This story is a summary of feedback we received from the parents of a little girl called Lara about their journey through the Autism Assessment process with Key Assets Consulting.
As a parent, I was feeling very lost and to be honest tired and worried. I simply didn’t know where to turn for help. Lara is our only child so we had nothing to compare to but I felt something was different from when she was a baby. Lara’s cries didn’t seem as predictable to understand and she didn’t settle easy. She was sensitive to changes in light, clothing, temperature – travelling with Lara even when it was a small trip proved to be challenging. We knew she was unsettled and struggling but none of the usual parenting advice about settling little ones seemed to work for her.
As time went on it became more noticeable that Lara’s development wasn’t progressing typically. Lara was 3 before she spoke any form of sentences and they were short – but we always treasured her every word. As parents our hearts leapt for joy when she did show signs that her language was developing. But still we worried – Lara didn’t show any interest really in other children unless they were interested in what she loved at the time; regular toys didn’t fascinate her like other children unless they had a display of colours, lights – something to visually excite her. Then she lit up much like the toys did! Music evoked a similar response – I remember we went to a wedding with her when she was three and she seemed to hate all the fuss and hid under the table until the string quartet played. Then she scooted her way over and sat on the floor in front of the musicians and stayed their enthralled swaying, tapping her feet in time to the music. She was only three and yet she looked like she wanted to conduct the musicians – it seemed to transport her to a happy place.
Day to day parenting was rather stressful before we understood Lara’s needs – her sensory sensitivities (which we didn’t understand at the time) meant everyday there were things that overwhelmed her, frightened her and led to ‘meltdowns.’ This happened especially in public places unless it was a very familiar place. Lara didn’t speak much which made it harder for us in the beginning to recognise what she needed. Over time we learnt to read her triggers and signals but until we went for the assessment we felt like amateur detectives – under skilled despite all our love for her.
Lara may not have been very vocal or communicative in typical ways but we soon saw that her drawing skills were miles ahead of other children and this was noticed in her creche. Lara would much prefer to sit and colour and draw and create in silence than to play house or build blocks. I noticed how it calmed her – the more colours she had to explore and express with the more engaged she was – though it was hard to get her to switch activities such was her strength of focus.
Other parents complained to me about their hyper children who couldn’t sit still – we were dealing with the opposite – Lara could sit still for ages once she was doing what she loved best – playing with sounds and colours, patterns and shapes attracted her in everything it seemed. But we couldn’t help her transition without meltdowns or so it was back then.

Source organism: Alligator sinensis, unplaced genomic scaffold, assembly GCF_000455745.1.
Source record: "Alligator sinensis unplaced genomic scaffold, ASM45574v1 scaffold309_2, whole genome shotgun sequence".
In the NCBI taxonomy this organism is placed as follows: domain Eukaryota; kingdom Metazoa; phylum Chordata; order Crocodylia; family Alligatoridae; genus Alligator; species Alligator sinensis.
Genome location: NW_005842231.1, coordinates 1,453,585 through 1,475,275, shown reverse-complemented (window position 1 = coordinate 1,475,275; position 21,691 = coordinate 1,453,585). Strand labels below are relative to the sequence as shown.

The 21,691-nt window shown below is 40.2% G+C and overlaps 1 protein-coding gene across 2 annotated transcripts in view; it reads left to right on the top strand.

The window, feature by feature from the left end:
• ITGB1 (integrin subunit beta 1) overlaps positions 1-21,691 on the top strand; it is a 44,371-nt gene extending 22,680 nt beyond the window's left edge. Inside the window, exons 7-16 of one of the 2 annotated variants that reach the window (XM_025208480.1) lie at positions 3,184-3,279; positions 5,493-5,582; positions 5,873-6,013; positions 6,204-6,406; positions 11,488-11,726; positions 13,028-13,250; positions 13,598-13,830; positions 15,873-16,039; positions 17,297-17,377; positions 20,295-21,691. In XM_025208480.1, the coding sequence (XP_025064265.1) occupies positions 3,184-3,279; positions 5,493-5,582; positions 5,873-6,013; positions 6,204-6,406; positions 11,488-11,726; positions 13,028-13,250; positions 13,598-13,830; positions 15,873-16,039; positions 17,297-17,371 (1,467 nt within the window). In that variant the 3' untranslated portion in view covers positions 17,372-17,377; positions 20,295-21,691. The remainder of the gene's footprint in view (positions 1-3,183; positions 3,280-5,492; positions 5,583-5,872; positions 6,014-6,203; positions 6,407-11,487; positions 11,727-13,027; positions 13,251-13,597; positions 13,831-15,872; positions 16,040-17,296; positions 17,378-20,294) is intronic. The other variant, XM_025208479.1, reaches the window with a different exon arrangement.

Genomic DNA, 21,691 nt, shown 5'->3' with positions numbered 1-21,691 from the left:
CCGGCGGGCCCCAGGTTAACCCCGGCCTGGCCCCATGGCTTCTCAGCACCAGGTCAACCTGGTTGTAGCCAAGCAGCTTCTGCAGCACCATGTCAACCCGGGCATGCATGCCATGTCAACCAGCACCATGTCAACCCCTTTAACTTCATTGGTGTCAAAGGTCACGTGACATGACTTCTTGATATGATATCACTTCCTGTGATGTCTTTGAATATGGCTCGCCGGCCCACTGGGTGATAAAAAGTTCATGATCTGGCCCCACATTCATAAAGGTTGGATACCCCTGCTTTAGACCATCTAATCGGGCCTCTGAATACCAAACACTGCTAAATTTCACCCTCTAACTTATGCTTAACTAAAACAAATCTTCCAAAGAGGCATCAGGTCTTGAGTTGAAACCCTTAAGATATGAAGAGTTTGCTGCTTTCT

We read as much as we could and began to wonder if Lara might be autistic – it was a scary thing to consider at first but we were in need of answers so we faced our worries and reached out for help. A friend of mine had their son assessed at the Key Assets clinic and suggested I try there. I can honestly say that from the minute we started our assessment journey, we felt supported. There’s a warmth and an acceptance and care that hits you from the moment you speak with staff on the phone and this filtered through in the clinic. Our psychologist, Paul, showed such understanding and compassion that it brough us huge relief. As parents our thoughts and concerns mattered and we felt we were in the right place for Lara. Along the way we met with Emma our OT, and Alison our SLT as well as the support team. Everyone took time to connect, smile, reassure with Lara and with us. What really helped us was how everyone recognised Lara’s strengths and talents and emphasised how we can support her to thrive using her strengths as the main lens. Even when Lara was disinterested, unsettled or silent the team found a way to reach Lara at her level and to accept her.
The assessment can feel intense and I won’t deny there weren’t wobbles for us as parents along the way – but there was a sense of being held which was comforting – like we weren’t alone in the worry and longing to find the best supports for Lara. We felt hope and a driving passion to do all we can as her parents to make sure she is loved and accepted as she is.
At the end of the process, it was confirmed that Lara is autistic and equally she is awesome! The assessment has helped us to help her grow in so many ways and to nurture her special interests and strengths. We understand her sensory needs better and have learnt to balance the inputs to give her the balance of what she needs day to day – we also learnt how to help her when she needs grounding or regulating supports through using predictable routines, timers, first-then strategies, sensory integration strategies, calm-down spaces and lots and lots of careful planning and visual aids around our house. Lara teaches us every day how being different is something, once understood, to be celebrated.
We are so grateful for the support and genuine care that team at Key Assets showed to us as a family. It gave us a strong foundation to embrace her differences and support her with her developmental needs. It’s what we would wish for any parent about to embark on this difficult journey – it isn’t plain sailing but with the right support the journey and the destination are worth it!
Thank you to everyone at Key Assets for seeing Lara in all her colours!